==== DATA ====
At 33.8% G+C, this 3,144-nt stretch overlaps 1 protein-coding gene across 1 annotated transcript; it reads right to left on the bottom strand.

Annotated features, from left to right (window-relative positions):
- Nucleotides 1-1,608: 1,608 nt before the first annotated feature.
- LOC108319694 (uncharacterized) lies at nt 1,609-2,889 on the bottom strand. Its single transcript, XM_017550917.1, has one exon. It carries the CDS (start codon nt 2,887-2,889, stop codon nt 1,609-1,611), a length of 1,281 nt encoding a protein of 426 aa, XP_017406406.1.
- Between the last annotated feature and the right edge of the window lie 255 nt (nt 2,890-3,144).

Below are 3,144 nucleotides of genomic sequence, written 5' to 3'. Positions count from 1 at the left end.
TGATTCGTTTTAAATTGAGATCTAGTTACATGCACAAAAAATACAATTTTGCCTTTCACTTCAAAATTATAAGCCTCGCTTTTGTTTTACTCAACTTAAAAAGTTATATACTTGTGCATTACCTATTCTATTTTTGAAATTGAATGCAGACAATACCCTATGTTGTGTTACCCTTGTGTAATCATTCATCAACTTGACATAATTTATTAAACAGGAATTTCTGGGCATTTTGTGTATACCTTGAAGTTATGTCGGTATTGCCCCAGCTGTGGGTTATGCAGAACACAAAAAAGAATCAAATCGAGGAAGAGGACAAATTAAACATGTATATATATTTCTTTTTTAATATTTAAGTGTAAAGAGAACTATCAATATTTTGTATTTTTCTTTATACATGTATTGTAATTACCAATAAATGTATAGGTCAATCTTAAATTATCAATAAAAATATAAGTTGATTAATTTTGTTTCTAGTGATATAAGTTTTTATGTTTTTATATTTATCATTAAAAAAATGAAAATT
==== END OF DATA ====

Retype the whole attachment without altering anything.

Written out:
At 33.8% G+C, this 3,144-nt stretch overlaps 1 protein-coding gene across 1 annotated transcript; it reads right to left on the bottom strand.

Annotated features, from left to right (window-relative positions):
- Nucleotides 1-1,608: 1,608 nt before the first annotated feature.
- LOC108319694 (uncharacterized) lies at nt 1,609-2,889 on the bottom strand. Its single transcript, XM_017550917.1, has one exon. It carries the CDS (start codon nt 2,887-2,889, stop codon nt 1,609-1,611), a length of 1,281 nt encoding a protein of 426 aa, XP_017406406.1.
- Between the last annotated feature and the right edge of the window lie 255 nt (nt 2,890-3,144).

Below are 3,144 nucleotides of genomic sequence, written 5' to 3'. Positions count from 1 at the left end.
TGATTCGTTTTAAATTGAGATCTAGTTACATGCACAAAAAATACAATTTTGCCTTTCACTTCAAAATTATAAGCCTCGCTTTTGTTTTACTCAACTTAAAAAGTTATATACTTGTGCATTACCTATTCTATTTTTGAAATTGAATGCAGACAATACCCTATGTTGTGTTACCCTTGTGTAATCATTCATCAACTTGACATAATTTATTAAACAGGAATTTCTGGGCATTTTGTGTATACCTTGAAGTTATGTCGGTATTGCCCCAGCTGTGGGTTATGCAGAACACAAAAAAGAATCAAATCGAGGAAGAGGACAAATTAAACATGTATATATATTTCTTTTTTAATATTTAAGTGTAAAGAGAACTATCAATATTTTGTATTTTTCTTTATACATGTATTGTAATTACCAATAAATGTATAGGTCAATCTTAAATTATCAATAAAAATATAAGTTGATTAATTTTGTTTCTAGTGATATAAGTTTTTATGTTTTTATATTTATCATTAAAAAAATGAAAATT